The only story in the West of big importance weather-wise is the impending chance of rain next week over much of California. An early season closed low will bring the chance of some rain for much of central and Southern California for at least several days next week along with temperatures well-below normal.
The ideas remain the same from my two previous posts. I am not going to rehash what I have been saying. I do want to give you a visual look at each day Monday through Thursday next week to show you the stability of the REX block. Because we cannot redistribute the European model data in graphical form, and the fact that there really is no important large-scale differences between it and the GFS, I give you the 500 mb graphics from the 12Z run of the GFS for each day.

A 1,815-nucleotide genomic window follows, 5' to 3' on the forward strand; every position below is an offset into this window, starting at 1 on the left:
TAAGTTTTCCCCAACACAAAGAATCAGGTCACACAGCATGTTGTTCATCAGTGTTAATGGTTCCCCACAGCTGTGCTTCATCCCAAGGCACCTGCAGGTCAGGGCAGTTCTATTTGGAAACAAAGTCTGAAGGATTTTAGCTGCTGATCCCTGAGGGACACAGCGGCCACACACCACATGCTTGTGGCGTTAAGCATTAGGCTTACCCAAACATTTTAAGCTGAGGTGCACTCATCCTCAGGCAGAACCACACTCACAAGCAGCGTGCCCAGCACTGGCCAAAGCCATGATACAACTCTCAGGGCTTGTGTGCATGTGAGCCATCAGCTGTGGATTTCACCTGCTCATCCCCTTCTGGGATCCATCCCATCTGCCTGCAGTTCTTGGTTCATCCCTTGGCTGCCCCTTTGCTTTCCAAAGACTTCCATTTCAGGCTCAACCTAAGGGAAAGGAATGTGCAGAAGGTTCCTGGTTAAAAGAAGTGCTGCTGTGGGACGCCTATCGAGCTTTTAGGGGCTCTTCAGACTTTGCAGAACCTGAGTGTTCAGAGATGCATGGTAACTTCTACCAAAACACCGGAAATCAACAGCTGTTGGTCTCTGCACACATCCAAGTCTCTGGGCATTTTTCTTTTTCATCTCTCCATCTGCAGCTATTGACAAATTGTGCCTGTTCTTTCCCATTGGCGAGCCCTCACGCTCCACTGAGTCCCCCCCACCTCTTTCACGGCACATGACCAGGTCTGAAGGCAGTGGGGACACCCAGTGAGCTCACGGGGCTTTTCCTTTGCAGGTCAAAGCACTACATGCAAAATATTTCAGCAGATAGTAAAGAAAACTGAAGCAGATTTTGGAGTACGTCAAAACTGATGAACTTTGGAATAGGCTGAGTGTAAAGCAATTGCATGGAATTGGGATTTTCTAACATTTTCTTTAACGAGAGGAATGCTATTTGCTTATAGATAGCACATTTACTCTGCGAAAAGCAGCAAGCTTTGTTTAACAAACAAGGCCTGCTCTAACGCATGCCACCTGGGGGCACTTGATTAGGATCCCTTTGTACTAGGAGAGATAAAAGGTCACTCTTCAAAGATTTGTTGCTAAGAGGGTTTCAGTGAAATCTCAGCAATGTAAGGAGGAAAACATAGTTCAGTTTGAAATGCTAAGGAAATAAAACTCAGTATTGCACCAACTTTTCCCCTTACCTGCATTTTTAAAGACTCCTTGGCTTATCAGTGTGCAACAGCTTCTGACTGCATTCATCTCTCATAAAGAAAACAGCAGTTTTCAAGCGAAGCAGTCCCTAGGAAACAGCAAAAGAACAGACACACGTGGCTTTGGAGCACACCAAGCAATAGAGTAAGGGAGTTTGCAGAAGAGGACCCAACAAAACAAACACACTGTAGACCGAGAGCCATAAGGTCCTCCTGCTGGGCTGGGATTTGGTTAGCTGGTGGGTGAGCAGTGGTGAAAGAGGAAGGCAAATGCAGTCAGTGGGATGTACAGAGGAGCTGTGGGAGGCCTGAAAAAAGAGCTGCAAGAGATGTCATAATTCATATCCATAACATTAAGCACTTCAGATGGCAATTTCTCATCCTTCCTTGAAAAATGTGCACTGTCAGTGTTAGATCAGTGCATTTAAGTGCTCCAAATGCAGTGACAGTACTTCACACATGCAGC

As with any closed low where precipitation occurs, it is very hard to forecast even a day or two out. It is obvious that there is a good chance for scattered showers, and even a thundershower, somewhere around this closed low each day. It is also likely in this pattern that temperatures will stay well below normal for some time to come.
As of the end of June there had been no named storms in the Eastern Pacific basin.
This is some serious and dangerous heat. Outdoor activity is just not at all recommended during the daytime.
A strong ridge of high pressure in the West brings the highest heat of the season so far to a large area.
Combine the cold with the wind and some precipitation and there is a real danger of hypothermia.
Any shower and thunderstorm can contain heavy downpours, heavy enough to cause temporary, low-lying ponding.
According to all long-range models, the warmest area in North America compared to average will be over the Northwest.